— Priscilla Lui, PhD

Witnesses to acts of violence or discrimination that step into the role of active bystander can play a major role in confronting racism. Lui points out that by speaking up or physically intervening, anti-racist bystanders can challenge societal prejudice and make clear that racist behavior will not be tolerated.

In a recent study, Lui found that less than 20% of American adults engaged in prosocial bystander behavior, which includes educating yourself and others about anti-Asian discrimination, advocating for Asian American individuals and donating to anti-racist organizations. The findings also showed that, of participants who did witness an anti-Asian discriminatory event, about less than half took action to help the victim.

These numbers must improve if we hope to ease the psychological burden of racism on those who are affected by it.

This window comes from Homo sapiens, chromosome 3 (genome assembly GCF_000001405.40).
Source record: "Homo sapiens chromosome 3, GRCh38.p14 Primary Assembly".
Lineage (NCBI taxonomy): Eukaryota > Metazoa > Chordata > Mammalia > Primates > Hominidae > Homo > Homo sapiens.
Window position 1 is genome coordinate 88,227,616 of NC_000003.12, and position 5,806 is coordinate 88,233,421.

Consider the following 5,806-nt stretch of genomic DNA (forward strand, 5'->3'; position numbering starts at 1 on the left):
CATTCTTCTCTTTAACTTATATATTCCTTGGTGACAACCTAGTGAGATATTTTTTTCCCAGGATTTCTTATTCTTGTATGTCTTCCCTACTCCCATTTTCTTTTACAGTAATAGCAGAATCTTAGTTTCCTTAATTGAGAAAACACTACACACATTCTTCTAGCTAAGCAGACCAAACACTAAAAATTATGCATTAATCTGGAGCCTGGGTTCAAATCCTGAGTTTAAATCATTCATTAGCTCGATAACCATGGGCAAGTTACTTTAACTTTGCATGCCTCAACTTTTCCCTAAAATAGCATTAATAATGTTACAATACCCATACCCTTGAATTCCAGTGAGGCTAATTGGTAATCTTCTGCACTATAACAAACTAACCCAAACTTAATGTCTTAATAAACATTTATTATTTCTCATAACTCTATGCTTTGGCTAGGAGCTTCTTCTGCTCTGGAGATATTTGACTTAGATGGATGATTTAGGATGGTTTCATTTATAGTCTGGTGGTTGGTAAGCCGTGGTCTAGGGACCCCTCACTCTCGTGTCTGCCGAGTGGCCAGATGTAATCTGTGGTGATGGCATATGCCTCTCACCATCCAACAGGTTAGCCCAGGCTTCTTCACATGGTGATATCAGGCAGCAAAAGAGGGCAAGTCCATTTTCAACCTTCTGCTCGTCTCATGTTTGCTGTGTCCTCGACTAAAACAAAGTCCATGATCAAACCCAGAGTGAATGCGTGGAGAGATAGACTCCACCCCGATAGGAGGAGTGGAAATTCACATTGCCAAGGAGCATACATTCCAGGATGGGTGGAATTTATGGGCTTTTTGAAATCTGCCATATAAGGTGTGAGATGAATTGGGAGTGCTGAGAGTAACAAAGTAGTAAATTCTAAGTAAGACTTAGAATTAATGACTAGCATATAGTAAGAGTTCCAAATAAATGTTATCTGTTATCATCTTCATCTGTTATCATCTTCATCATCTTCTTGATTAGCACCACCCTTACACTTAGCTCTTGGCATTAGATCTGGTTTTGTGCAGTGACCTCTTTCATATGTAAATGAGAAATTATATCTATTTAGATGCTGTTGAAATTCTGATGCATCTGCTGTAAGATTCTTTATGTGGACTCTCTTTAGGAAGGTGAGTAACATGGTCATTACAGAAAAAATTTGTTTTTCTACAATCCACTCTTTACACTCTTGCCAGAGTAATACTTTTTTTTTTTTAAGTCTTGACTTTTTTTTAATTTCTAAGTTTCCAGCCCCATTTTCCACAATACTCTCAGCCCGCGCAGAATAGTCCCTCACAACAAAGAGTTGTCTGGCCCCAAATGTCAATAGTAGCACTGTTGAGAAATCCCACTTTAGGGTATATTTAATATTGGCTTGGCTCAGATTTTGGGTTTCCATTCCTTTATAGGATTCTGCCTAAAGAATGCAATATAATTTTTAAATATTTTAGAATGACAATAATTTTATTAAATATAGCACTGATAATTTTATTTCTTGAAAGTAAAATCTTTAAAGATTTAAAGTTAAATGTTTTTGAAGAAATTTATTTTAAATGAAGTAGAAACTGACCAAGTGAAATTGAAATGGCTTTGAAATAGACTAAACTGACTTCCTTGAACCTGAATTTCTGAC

"Psychological science has shown that discrimination exists and hurts," Lui said. "Having family support, bystanders who are active and white allies can certainly help reduce the negative impact and confront racism. And I hope that we can use this knowledge base, expand it and also continue to inform ways to address racism and discrimination, resolve health disparities and then also change social norms."

What This Means For You

Systemic racism and acts of violence and discrimination place an immense psychological burden on targeted communities. To cope with this, it's important that Asian American individuals have access to mental health resources and support systems.

If you witness an act of racist violence or discrimination, it is crucial to step into your role as an ally and active bystander by intervening and providing support to victims.

1 Source
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  1. Lui PP, Parikh K, Katedia S, Jouriles E. Anti-Asian discrimination and antiracist bystander behaviors amid the Covid-19 outbreak. PsyArXiv; 2021. doi:10.31234/